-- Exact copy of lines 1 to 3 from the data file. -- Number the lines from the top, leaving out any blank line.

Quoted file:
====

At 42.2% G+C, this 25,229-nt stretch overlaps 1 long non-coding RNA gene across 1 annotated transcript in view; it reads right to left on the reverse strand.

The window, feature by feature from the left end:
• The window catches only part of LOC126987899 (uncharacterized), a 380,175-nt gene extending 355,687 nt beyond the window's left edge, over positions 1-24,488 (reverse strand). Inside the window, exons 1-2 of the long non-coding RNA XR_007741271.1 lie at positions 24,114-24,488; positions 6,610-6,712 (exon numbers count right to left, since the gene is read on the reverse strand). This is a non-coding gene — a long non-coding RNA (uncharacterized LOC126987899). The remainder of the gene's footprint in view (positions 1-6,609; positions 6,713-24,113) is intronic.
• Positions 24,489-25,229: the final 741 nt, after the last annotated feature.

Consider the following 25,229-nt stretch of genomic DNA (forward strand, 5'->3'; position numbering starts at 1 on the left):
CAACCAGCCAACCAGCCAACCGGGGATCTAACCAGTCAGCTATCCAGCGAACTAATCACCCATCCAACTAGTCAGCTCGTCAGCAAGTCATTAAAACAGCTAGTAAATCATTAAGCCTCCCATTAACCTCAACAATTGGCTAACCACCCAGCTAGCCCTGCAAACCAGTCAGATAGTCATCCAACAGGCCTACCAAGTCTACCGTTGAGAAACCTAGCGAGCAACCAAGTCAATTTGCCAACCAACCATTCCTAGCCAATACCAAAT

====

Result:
At 42.2% G+C, this 25,229-nt stretch overlaps 1 long non-coding RNA gene across 1 annotated transcript in view; it reads right to left on the reverse strand.

The window, feature by feature from the left end:
• The window catches only part of LOC126987899 (uncharacterized), a 380,175-nt gene extending 355,687 nt beyond the window's left edge, over positions 1-24,488 (reverse strand). Inside the window, exons 1-2 of the long non-coding RNA XR_007741271.1 lie at positions 24,114-24,488; positions 6,610-6,712 (exon numbers count right to left, since the gene is read on the reverse strand). This is a non-coding gene — a long non-coding RNA (uncharacterized LOC126987899). The remainder of the gene's footprint in view (positions 1-6,609; positions 6,713-24,113) is intronic.